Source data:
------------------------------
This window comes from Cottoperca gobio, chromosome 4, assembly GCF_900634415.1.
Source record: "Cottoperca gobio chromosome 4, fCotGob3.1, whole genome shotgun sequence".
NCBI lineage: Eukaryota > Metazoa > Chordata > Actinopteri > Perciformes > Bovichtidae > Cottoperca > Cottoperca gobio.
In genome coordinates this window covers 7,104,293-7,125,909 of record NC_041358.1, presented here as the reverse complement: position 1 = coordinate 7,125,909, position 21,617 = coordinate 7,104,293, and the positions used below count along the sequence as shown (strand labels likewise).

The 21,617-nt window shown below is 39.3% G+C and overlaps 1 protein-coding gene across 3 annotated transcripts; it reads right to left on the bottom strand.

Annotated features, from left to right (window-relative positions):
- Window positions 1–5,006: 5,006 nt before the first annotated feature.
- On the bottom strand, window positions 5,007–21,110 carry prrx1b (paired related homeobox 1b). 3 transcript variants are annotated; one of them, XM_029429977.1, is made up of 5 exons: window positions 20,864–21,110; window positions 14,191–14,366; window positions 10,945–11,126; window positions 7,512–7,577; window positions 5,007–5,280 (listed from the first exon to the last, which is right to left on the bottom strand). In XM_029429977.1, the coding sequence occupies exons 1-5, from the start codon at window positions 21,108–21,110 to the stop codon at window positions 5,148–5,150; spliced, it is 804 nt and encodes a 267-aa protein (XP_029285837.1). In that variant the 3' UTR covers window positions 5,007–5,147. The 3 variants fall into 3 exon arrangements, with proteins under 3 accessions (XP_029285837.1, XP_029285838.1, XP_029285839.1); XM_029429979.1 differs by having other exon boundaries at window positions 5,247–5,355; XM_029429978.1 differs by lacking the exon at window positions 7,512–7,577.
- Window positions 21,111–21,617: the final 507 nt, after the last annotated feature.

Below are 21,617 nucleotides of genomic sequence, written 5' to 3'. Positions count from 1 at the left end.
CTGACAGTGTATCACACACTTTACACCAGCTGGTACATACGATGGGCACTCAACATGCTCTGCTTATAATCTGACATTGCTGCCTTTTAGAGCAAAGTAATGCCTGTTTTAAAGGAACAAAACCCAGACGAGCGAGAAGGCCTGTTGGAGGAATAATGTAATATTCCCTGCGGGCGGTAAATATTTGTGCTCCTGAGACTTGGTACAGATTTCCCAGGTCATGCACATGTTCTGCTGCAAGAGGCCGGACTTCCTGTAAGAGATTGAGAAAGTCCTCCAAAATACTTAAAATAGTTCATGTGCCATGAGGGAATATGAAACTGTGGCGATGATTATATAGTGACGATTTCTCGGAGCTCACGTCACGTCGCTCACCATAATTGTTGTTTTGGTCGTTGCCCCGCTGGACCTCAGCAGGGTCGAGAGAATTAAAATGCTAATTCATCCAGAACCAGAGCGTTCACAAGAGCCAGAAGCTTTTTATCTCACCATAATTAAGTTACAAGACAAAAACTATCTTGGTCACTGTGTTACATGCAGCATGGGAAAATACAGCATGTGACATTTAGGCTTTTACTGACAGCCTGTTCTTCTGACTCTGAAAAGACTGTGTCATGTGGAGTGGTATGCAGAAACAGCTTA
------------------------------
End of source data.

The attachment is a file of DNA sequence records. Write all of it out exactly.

This window comes from Cottoperca gobio, chromosome 4, assembly GCF_900634415.1.
Source record: "Cottoperca gobio chromosome 4, fCotGob3.1, whole genome shotgun sequence".
NCBI lineage: Eukaryota > Metazoa > Chordata > Actinopteri > Perciformes > Bovichtidae > Cottoperca > Cottoperca gobio.
In genome coordinates this window covers 7,104,293-7,125,909 of record NC_041358.1, presented here as the reverse complement: position 1 = coordinate 7,125,909, position 21,617 = coordinate 7,104,293, and the positions used below count along the sequence as shown (strand labels likewise).

The 21,617-nt window shown below is 39.3% G+C and overlaps 1 protein-coding gene across 3 annotated transcripts; it reads right to left on the bottom strand.

Annotated features, from left to right (window-relative positions):
- Window positions 1–5,006: 5,006 nt before the first annotated feature.
- On the bottom strand, window positions 5,007–21,110 carry prrx1b (paired related homeobox 1b). 3 transcript variants are annotated; one of them, XM_029429977.1, is made up of 5 exons: window positions 20,864–21,110; window positions 14,191–14,366; window positions 10,945–11,126; window positions 7,512–7,577; window positions 5,007–5,280 (listed from the first exon to the last, which is right to left on the bottom strand). In XM_029429977.1, the coding sequence occupies exons 1-5, from the start codon at window positions 21,108–21,110 to the stop codon at window positions 5,148–5,150; spliced, it is 804 nt and encodes a 267-aa protein (XP_029285837.1). In that variant the 3' UTR covers window positions 5,007–5,147. The 3 variants fall into 3 exon arrangements, with proteins under 3 accessions (XP_029285837.1, XP_029285838.1, XP_029285839.1); XM_029429979.1 differs by having other exon boundaries at window positions 5,247–5,355; XM_029429978.1 differs by lacking the exon at window positions 7,512–7,577.
- Window positions 21,111–21,617: the final 507 nt, after the last annotated feature.

Below are 21,617 nucleotides of genomic sequence, written 5' to 3'. Positions count from 1 at the left end.
CTGACAGTGTATCACACACTTTACACCAGCTGGTACATACGATGGGCACTCAACATGCTCTGCTTATAATCTGACATTGCTGCCTTTTAGAGCAAAGTAATGCCTGTTTTAAAGGAACAAAACCCAGACGAGCGAGAAGGCCTGTTGGAGGAATAATGTAATATTCCCTGCGGGCGGTAAATATTTGTGCTCCTGAGACTTGGTACAGATTTCCCAGGTCATGCACATGTTCTGCTGCAAGAGGCCGGACTTCCTGTAAGAGATTGAGAAAGTCCTCCAAAATACTTAAAATAGTTCATGTGCCATGAGGGAATATGAAACTGTGGCGATGATTATATAGTGACGATTTCTCGGAGCTCACGTCACGTCGCTCACCATAATTGTTGTTTTGGTCGTTGCCCCGCTGGACCTCAGCAGGGTCGAGAGAATTAAAATGCTAATTCATCCAGAACCAGAGCGTTCACAAGAGCCAGAAGCTTTTTATCTCACCATAATTAAGTTACAAGACAAAAACTATCTTGGTCACTGTGTTACATGCAGCATGGGAAAATACAGCATGTGACATTTAGGCTTTTACTGACAGCCTGTTCTTCTGACTCTGAAAAGACTGTGTCATGTGGAGTGGTATGCAGAAACAGCTTA